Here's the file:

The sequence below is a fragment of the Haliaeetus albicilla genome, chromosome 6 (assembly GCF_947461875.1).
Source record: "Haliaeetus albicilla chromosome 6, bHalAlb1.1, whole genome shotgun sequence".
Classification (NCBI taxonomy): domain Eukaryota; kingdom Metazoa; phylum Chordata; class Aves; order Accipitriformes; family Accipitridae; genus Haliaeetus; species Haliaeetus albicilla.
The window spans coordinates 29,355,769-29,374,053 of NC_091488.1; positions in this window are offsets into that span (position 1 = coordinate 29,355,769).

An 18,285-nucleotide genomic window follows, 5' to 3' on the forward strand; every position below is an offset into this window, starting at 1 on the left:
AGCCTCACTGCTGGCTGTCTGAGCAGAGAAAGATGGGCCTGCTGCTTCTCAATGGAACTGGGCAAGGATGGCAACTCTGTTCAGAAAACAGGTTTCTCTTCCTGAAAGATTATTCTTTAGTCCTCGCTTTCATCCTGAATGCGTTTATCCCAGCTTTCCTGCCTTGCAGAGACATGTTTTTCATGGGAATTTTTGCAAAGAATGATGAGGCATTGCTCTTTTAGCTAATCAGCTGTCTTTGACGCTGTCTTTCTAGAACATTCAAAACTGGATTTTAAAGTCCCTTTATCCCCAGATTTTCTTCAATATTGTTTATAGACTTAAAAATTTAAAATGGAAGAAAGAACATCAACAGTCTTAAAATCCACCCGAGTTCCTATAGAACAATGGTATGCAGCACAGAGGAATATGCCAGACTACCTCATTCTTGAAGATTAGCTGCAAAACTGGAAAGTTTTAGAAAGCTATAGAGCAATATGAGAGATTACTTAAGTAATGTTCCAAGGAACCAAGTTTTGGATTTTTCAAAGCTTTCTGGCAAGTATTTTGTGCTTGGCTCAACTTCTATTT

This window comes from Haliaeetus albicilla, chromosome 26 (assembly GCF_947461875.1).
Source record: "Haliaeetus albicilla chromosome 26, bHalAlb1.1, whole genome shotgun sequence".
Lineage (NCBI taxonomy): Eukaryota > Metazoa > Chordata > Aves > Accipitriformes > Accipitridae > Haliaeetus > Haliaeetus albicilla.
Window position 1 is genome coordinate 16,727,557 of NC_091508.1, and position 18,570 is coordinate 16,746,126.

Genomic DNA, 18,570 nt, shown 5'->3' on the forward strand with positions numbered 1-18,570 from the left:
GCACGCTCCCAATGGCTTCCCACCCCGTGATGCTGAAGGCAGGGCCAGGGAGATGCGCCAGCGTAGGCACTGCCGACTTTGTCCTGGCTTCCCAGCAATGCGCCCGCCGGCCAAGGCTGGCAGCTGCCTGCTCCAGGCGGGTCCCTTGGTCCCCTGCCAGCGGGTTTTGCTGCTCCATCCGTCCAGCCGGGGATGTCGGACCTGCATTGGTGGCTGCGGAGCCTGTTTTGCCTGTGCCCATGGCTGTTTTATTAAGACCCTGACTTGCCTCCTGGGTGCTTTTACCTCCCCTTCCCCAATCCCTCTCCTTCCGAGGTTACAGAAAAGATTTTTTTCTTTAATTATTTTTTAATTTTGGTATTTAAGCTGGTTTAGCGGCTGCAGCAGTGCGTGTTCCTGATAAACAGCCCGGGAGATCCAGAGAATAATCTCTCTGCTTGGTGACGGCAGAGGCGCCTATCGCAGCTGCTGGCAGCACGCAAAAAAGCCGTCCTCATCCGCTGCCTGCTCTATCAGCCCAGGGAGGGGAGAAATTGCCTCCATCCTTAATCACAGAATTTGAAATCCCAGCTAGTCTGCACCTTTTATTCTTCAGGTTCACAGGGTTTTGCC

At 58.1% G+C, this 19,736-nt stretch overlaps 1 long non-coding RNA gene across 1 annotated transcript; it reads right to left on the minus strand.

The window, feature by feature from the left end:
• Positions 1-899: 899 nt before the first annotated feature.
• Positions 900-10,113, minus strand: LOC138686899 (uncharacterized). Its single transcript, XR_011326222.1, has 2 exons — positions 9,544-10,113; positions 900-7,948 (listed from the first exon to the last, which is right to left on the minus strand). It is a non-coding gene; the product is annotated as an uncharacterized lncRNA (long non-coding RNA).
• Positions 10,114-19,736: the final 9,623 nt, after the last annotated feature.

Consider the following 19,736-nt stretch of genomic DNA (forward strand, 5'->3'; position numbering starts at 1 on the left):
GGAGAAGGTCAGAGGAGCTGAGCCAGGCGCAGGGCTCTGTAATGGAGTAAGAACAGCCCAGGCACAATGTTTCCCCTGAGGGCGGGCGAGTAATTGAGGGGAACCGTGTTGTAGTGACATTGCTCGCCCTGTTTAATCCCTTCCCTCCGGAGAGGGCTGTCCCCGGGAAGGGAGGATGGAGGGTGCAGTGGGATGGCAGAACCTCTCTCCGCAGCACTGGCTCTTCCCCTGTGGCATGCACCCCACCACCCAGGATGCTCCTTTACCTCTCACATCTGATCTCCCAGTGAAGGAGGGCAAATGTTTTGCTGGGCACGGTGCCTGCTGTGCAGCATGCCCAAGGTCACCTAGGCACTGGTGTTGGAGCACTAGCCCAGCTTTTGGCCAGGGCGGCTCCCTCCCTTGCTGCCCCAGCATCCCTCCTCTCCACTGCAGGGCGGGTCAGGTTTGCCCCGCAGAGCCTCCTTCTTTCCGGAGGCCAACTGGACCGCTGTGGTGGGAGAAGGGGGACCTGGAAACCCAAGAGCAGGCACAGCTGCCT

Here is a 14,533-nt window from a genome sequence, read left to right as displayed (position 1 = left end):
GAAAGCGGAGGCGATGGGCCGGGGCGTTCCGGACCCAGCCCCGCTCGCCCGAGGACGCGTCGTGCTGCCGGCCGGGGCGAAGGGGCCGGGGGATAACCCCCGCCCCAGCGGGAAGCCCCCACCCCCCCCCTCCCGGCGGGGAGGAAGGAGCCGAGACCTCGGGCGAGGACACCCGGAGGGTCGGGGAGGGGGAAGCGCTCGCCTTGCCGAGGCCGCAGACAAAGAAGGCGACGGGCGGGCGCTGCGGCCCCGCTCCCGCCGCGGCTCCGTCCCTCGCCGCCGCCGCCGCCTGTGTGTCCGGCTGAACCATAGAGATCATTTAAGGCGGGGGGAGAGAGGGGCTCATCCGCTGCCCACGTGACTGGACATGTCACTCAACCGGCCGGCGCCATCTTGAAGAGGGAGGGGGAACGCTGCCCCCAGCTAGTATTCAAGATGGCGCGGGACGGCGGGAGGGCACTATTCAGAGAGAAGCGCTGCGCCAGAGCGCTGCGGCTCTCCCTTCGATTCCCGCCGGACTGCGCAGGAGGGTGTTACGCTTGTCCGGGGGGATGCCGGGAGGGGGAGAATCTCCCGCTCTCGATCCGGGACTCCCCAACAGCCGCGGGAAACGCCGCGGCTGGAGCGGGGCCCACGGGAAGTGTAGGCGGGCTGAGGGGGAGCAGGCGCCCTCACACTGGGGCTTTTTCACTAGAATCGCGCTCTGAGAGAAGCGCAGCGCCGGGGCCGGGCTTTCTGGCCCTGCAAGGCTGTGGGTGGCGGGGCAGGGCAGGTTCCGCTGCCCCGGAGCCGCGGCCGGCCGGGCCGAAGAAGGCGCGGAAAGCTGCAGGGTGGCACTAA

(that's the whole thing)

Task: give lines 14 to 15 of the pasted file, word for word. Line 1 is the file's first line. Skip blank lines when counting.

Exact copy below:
The window, feature by feature from the left end:
• Positions 1-899: 899 nt before the first annotated feature.